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THE HAPTIC EYE: PART II - TACTILE VISIONS
DATUM 04. Nov. 2020

GO TO ONLINE EXHIBITION ON WWW.ART-CIRCLE.COM

 

DIEHL Gallery is please to participate in ArtCircle's second online exhibition.

 

Artists: Zofia Butrymowicz, Charles Chamot, Lizette Chirrime, Margret Eicher, Susan Hefuna, Emo de Medeiros, Jolanta Owidzka, Magda Skupinska, Natasha Yudina

The Haptic Eye: Part Two “Tactile Visions” focuses on the nature of optical stimulation, which is to say how colour and the sensate qualities of various materials can generate a retinal charge, and have the capacity to enervate extended sensory experiences. Whereas The Haptic Eye: Part One “Eyes of the Skin” focused of materials and objects that might relate in some way to the body, “Tactile Visions” chooses to express wider sensory experiences of eye and mind, ocular capacities that are broadened through extended sensory perception, where visual experience as effect can often lead to and provoke an intuitive sense of immanent affect. As with “Eyes of the Skin” in “Tactile Visions” the emphasis continues to stress haptic qualities such as malleable and pliable presence, but at the same time they are inflected towards ocular-feelings of touch as sensory abstraction—experiences that might well be called an expansion of the empathetic gaze 

 

An emphasis is placed on the variability of image and viewing subjectivity of contents, bringing together image materials and cultural sources and histories that might not otherwise commonly be brought into immediate juxtaposition. The interaction between the ethnic variables is made to increase an awareness of each works’ capacities to create a differently experienced haptic sense in the viewer. The pictorial causality of affect may vary from the purely coloristic aspects and intensities, to specific details that suggest other intellectual to pictorial invocations.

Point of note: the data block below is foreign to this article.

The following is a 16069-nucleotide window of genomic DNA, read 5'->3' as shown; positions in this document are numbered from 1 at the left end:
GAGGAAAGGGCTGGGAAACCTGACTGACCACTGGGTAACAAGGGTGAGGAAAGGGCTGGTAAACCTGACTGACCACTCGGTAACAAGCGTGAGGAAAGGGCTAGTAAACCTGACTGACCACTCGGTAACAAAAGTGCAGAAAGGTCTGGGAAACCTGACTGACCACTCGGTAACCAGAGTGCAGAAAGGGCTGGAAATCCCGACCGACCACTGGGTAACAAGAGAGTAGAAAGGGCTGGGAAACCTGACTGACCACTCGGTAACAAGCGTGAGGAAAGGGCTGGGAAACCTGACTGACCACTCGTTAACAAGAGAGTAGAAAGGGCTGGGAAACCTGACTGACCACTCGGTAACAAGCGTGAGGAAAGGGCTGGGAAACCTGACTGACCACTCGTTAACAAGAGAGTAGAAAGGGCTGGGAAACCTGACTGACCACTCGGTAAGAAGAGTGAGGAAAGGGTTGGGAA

“…Imagination is always seen to be the faculty of forming images. But it is rather the faculty of deforming the images offered by perception, of freeing ourselves from the immediate images: it is especially the faculty of changing images. If there is not a changing of images, an unexpected union of images, there is no imagination, no imaginative action.”

 

Gaston Bachelard

Air and Dreams: An Essay on Imagination and Movement, 2002